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An inside look at the science of cleaning up and fixing the mess of marine pollution


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Podcast: What Was It Like Responding in the Aftermath of Hurricane Katrina?

On today’s episode of Diving Deeper, we remember one of the most devastating natural disasters to hit U.S. shores: Hurricane Katrina, which made landfall 10 years ago this week.

What was it like working in New Orleans and the surrounding area in the wake of such a storm?

In this podcast, we talk with Charlie Henry and Dave Wesley, two pollution responders from NOAA’s Office of Response and Restoration who were working in the area in the aftermath of not just one massive hurricane, but two, as Hurricane Rita swept across the Gulf Coast just a few short weeks later.

Hear about their experiences responding to these storms, find out which memories stand out the most for them, and reflect on the toll of working in a disaster zone:

Learn more about our work after Hurricanes Katrina and Rita, explore the progress made in the 10 years since, and see photos of the destruction these storms left across the heavily industrialized coast of the Gulf of Mexico.


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10 Years after Being Hit by Hurricane Katrina, Seeing an Oiled Marsh at the Center of an Experiment in Oil Cleanup

This is a post by Vicki Loe and Amy Merten of NOAA’s Office of Response and Restoration.

Oil tank damaged during Hurricane Katrina.

During Hurricane Katrina in 2005, one of the Chevron oil terminal’s storage tanks was severely damaged on top, possibly after being hit by something extremely large carried by the storm waters. (NOAA)

On August 29, 2005, not far from Chevron Pipe Line Company’s oil terminal in Buras, Louisiana, Hurricane Katrina made landfall. Knowing the storm was approaching, residents left the area, and Chevron shut down the crude oil terminal, evacuating all personnel.

The massive storm’s 144 mile per hour winds, 18 foot storm tide, and waves likely twice the height of the surge put the terminal under water. At some point during the storm, one of the terminal’s storage tanks was severely damaged on top, possibly after being hit by something extremely large carried by the storm waters. The tank released crude oil into an adjacent retention pond designed to catch leaking oil, which it did successfully.

However, just a few short weeks later, Hurricane Rita hit the same part of the Gulf and the same oil terminal. Much of the spilled oil was still being contained on the retention pond’s surface, and this second hurricane washed the oil into a nearby marsh.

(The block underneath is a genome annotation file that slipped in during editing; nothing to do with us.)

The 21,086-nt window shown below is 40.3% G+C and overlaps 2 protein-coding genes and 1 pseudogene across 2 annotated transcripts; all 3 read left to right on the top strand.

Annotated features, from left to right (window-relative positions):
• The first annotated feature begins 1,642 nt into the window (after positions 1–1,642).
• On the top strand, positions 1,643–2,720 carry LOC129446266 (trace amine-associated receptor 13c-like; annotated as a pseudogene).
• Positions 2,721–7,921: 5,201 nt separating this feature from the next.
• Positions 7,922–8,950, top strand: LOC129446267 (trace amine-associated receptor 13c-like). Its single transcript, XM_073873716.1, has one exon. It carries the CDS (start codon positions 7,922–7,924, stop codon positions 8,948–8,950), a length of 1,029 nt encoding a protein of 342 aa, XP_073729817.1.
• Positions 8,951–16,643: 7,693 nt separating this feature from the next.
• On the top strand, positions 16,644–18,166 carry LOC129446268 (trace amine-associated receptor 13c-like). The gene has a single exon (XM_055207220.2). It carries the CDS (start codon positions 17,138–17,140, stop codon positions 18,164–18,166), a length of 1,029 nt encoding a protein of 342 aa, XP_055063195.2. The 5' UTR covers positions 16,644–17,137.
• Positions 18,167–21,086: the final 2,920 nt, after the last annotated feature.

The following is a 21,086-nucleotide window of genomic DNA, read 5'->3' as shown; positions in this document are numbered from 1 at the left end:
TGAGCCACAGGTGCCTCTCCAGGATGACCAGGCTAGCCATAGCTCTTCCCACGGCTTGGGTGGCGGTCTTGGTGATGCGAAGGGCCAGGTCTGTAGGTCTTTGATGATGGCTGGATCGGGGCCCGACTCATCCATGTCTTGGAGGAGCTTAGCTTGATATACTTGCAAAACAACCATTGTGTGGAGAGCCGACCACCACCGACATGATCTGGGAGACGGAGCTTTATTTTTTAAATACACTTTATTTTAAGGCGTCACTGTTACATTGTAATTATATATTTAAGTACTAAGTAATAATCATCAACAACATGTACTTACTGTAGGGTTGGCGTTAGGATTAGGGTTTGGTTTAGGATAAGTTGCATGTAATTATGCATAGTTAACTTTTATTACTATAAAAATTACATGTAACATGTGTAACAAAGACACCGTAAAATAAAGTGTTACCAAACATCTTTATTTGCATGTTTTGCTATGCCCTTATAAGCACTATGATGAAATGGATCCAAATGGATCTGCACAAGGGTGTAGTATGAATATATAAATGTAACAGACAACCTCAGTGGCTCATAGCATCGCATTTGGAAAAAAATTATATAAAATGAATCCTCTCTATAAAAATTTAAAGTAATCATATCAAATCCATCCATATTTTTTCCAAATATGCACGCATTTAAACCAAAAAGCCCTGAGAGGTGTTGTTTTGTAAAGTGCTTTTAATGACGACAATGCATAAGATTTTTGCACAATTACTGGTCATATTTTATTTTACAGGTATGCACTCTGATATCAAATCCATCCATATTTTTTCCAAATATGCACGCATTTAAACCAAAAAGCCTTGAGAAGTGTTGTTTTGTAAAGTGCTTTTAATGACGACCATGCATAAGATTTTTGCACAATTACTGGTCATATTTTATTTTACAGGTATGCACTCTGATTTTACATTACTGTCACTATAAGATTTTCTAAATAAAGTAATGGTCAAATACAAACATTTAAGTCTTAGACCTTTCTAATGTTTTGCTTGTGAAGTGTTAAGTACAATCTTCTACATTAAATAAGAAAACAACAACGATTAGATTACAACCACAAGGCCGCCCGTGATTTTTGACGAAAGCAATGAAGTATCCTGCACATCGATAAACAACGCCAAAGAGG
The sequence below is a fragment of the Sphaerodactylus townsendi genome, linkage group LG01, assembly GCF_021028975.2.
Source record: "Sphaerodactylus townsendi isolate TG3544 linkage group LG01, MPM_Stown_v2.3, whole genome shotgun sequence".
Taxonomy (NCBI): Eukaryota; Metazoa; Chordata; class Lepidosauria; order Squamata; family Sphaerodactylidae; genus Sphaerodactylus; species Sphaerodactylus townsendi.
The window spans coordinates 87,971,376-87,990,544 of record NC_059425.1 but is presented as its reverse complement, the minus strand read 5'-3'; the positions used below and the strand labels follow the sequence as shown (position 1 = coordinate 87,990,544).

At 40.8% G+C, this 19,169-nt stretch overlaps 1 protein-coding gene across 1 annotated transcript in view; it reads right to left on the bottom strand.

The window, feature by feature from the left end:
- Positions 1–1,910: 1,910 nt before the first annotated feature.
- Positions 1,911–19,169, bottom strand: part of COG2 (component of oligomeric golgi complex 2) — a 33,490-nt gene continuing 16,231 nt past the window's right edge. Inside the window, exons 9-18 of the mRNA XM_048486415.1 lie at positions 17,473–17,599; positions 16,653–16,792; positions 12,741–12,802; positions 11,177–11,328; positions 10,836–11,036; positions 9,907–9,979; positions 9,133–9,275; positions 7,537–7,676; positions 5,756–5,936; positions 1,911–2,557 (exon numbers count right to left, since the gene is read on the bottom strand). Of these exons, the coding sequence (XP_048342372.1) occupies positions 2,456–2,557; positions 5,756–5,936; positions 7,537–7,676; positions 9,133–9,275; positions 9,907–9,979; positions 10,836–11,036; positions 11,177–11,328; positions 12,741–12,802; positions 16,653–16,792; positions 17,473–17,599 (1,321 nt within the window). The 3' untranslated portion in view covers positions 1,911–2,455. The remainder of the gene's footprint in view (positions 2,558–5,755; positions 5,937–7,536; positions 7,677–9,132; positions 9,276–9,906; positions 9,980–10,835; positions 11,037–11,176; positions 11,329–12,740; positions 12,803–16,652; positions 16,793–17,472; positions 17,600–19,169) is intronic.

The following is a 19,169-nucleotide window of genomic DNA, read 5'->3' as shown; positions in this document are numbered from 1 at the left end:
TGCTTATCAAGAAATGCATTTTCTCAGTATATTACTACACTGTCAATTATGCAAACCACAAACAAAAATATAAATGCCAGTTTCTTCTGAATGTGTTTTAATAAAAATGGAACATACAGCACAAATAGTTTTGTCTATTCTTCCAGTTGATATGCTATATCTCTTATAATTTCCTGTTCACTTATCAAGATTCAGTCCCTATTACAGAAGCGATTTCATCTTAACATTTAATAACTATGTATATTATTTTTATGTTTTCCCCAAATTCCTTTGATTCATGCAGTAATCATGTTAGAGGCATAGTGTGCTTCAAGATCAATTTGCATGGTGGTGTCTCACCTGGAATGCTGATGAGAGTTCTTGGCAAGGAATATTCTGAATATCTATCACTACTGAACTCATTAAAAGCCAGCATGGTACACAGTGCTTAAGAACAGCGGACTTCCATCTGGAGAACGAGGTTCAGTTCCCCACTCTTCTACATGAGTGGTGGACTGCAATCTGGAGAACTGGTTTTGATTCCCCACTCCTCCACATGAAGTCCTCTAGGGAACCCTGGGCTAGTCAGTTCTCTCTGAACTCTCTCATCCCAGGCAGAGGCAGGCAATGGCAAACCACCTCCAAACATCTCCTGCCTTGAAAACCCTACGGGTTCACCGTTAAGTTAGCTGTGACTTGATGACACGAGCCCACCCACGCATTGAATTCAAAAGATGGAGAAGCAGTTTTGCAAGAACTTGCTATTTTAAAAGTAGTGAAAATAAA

A Double Impact

Built in 1963, Chevron’s facility in Buras is one of the largest crude oil distribution centers in the world and is located on a natural levee on the east bank of the Mississippi River. These back-to-back hurricanes destroyed infrastructure at the terminal as well as in the communities surrounding it. Helicopter was the only way to access the area in the weeks that followed.

Chevron wildlife biologist and environmental engineer Jim Myers witnessed the storms’ aftermath at the terminal. He described trees stripped of leaves, and mud and debris strewn everywhere, including power lines. Dead livestock were found lying on the terminal’s dock. And black oil was trapped in the marsh’s thick mesh of sedge and grass. This particular marsh is part of a large and valuable ecosystem where saltwater from the Gulf of Mexico and freshwater from the Mississippi River come together.

Even after using boom and skimmers to remove some oil, an estimated 4,000 gallons of oil remained in the 50 acre marsh on the back side of the terminal. Delicate and unstable, marshes are notoriously difficult places to deal with oil. The chaos of two hurricanes only complicated the situation.

Decision Time

Once the terminal’s substantial cleanup and repair activities began, an environmental team was assembled to consider options for dealing with the oiled marsh. Dr. Amy Merten and others from NOAA’s Office of Response and Restoration, Jim Myers and others from Chevron, and personnel from the U.S. Coast Guard, Louisiana Department of Wildlife and Fisheries, and U.S. Fish and Wildlife Service rounded out this team.

The team considered several options for treating the marsh, but one leapt to the top of the list: burning off the oil, a procedure known as in situ burn. In situ burning was the best option for several reasons: the density and amount of remaining oil, remote location, weather conditions, absence of normal wildlife populations after the storms, and the fact that the marsh was bound on three sides by canals, creating barriers for the fire. Also, for hundreds of years, the area had seen both natural burns (due to lightning strikes) and prescribed burns, with good results.

Yet this recommendation met some initial resistance. In situ burning was a more familiar practice for removing oil from the open ocean than from marshes, though its use in marshes had been well-reviewed in scientific studies. Still, in the midst of a hectic and widespread response following two hurricanes, burning oil out of marshes seemed like a potentially risky move at the time.